Why the Proliferation of Front End Frameworks and Libraries in Recent Years?

It seems like every 6 months or so, a new front-end JavaScript framework or library appears from the ether, proclaiming to be the definite tool for single page application (SPA) or front-end web development. With the number of options increasing as time progresses, it can be difficult and time-consuming to choose a framework for developing front-end-heavy web applications. Are developers misallocating their time and efforts in developing and learning these frameworks? Is there a real need for these frameworks, other than a desire to use the latest tool? What is the reasoning behind Facebook, Google, and many other companies investing resources in these frameworks and libraries?

Before the onslaught of front-end frameworks, if you wanted to create a web app that mimics native mobile apps, you would generally use jQuery to create that app. But as complexity increased with the development of web applications, jQuery was not enough to keep a developer's productivity up and application complexity down. In came front-end frameworks, such as Backbone, Angular, Ember, and React to fill the niche that jQuery could not satisfactorily fill. The creators of these frameworks saw a need to abstract away the many common requirements of developing single page applications. Soon their adoption level increased as developers increasingly hopped on the single page application bandwagon.

The emergence of mobile applications is one of the reasons for the proliferation of these frameworks. Native mobile apps' low-latency user interaction allows for higher user engagement and longer usage of the apps. With Apple and Google attempting to carve out a closed ecosystem with iOS and Android operating systems, app makers must find ways to stay competitive with products built specifically for iOS and Android. To stay competitive, web developers seek to offer the same user experience as native apps while utilizing familiar web-based technologies. Web-based apps built using these frameworks offer almost the same performance as native apps on mobile devices, while not requiring the user to download and update the app. Web apps built this way also avoid going through the app store approval process and go straight to any user's device through their browser. The benefits of web apps such as immediate bug fixing and continuous feature delivery are also available when using these frameworks.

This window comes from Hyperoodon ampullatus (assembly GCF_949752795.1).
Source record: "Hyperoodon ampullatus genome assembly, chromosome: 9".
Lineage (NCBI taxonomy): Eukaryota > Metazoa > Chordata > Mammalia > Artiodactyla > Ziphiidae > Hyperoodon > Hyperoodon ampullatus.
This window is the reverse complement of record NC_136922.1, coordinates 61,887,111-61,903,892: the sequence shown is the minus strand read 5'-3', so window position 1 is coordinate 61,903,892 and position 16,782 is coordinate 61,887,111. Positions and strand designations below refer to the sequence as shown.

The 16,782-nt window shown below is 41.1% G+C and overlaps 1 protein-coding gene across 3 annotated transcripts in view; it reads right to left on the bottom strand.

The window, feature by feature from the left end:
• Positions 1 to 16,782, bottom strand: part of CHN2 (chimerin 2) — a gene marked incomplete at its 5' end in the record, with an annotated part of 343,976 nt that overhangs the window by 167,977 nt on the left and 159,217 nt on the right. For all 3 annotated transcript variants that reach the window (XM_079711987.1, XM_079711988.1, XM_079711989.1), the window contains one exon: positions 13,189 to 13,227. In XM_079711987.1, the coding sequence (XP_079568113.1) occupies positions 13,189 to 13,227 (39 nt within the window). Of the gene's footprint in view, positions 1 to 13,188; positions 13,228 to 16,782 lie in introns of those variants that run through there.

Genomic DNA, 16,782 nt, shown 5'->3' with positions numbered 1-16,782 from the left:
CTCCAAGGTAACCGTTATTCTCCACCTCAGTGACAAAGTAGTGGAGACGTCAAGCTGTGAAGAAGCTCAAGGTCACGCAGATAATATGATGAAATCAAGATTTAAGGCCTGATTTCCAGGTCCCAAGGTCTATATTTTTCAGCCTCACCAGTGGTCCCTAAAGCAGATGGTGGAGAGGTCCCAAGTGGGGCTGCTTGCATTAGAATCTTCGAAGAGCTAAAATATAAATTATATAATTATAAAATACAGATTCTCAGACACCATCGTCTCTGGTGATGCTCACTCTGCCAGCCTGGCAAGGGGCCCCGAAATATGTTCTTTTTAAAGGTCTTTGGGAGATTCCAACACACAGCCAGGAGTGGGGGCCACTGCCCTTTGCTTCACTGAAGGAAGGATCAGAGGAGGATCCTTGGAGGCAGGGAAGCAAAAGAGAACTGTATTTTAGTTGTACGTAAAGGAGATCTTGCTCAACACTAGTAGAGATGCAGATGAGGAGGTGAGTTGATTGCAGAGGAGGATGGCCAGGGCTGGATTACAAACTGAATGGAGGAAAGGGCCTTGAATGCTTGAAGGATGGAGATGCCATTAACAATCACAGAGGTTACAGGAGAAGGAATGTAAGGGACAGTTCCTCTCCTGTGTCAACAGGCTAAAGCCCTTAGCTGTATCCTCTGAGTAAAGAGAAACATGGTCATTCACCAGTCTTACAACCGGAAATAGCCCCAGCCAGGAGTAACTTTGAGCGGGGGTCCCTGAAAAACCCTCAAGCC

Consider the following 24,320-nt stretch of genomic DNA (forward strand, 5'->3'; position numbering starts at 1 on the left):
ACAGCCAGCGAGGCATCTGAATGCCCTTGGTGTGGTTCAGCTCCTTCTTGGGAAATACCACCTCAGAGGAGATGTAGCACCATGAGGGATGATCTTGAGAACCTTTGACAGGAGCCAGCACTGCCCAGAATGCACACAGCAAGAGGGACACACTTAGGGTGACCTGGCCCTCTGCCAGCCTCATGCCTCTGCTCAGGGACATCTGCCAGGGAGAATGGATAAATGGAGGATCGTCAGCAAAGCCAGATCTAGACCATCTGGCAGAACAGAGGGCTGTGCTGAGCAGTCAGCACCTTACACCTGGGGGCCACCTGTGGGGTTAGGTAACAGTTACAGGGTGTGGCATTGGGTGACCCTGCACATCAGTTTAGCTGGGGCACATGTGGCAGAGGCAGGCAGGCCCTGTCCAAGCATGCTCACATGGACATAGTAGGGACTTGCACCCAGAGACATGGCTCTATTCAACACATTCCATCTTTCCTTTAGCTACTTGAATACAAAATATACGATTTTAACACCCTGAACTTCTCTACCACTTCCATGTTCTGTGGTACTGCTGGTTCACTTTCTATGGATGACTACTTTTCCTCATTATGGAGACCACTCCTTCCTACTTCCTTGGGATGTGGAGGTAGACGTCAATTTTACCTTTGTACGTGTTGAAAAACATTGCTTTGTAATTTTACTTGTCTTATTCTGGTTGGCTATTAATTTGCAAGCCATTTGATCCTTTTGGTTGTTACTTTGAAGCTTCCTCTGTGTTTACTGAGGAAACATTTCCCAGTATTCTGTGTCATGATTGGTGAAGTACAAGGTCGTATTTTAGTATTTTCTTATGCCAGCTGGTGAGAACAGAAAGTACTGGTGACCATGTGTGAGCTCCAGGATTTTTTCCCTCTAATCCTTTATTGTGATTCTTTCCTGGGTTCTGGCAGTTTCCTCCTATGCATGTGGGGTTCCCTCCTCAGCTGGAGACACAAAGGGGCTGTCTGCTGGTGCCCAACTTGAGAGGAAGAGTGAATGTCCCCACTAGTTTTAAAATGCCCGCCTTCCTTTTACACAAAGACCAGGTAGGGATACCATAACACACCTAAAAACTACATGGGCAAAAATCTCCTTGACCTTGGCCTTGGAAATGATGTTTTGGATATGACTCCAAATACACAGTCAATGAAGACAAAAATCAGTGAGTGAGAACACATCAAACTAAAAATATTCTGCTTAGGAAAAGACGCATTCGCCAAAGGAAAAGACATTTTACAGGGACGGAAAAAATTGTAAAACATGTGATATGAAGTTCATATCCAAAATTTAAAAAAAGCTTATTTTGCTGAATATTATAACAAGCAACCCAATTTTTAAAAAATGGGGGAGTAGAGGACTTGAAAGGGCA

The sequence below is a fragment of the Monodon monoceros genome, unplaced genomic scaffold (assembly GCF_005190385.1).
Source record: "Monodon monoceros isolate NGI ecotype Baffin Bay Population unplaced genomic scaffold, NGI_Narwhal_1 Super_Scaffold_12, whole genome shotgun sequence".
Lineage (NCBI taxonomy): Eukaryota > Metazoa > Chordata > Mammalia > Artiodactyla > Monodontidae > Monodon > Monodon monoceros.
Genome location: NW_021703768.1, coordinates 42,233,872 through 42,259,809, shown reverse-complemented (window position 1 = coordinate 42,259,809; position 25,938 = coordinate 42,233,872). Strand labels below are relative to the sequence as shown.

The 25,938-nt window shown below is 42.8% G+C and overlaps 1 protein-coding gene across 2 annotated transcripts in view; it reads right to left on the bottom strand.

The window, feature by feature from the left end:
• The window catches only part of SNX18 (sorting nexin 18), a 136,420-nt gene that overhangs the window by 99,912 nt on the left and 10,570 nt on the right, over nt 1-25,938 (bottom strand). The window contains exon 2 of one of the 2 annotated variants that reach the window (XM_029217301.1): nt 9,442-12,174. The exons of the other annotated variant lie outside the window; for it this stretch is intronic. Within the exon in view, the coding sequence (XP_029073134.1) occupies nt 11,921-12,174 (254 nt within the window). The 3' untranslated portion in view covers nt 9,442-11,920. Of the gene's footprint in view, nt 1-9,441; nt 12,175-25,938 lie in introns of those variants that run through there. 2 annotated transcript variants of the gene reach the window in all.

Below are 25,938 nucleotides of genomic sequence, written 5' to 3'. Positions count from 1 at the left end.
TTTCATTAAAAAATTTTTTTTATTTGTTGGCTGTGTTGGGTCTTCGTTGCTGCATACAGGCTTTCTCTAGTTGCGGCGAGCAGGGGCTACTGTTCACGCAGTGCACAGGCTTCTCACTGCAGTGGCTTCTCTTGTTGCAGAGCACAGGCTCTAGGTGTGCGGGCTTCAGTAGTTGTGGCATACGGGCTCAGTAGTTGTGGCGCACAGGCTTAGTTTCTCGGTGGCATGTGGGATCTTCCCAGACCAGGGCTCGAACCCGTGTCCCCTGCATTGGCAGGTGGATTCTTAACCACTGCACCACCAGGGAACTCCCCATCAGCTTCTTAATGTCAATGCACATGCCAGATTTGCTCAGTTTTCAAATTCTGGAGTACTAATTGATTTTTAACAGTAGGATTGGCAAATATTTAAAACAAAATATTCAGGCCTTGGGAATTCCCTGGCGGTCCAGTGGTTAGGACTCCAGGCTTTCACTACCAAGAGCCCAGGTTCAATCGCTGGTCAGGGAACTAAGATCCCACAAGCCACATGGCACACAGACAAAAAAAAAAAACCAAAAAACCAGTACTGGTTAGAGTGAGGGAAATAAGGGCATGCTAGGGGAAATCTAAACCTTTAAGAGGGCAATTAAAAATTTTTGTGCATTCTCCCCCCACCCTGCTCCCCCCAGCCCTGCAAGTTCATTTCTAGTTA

For apps that must serve multiple devices, these frameworks allow the developer to create a cohesive user experience. Best practices were adopted from mobile app development by web developers to create this cohesive experience. Minimizing screen touches became minimizing button clicks. Endless pagination appeared on many websites after native apps incorporated similar features. Competition from native apps has created better web based apps. Apps are now more focused with regards to their functionality and content.

Front-end frameworks provide many abstractions to make developing web-based apps simpler, quicker, and cost efficient. Community adoption is another critical factor when evaluating these frameworks. ‚ÄčThe open-source nature of these frameworks and libraries also allows their users to benefit from open-source community contributions including bug fixes, feature enhancement, and new feature creation. Best practices and support are easily shared through Stack Overflow and other forums. For the frameworks that are widely adopted, user communities grow to support their usage and growth.

With the proliferations of these front end frameworks, many have complained that there are too many choices while some champion one framework and disparage other frameworks. What is the right course of action for developers looking to build single page apps? Developers must evaluate their needs and reconcile those needs with the features offered by each framework.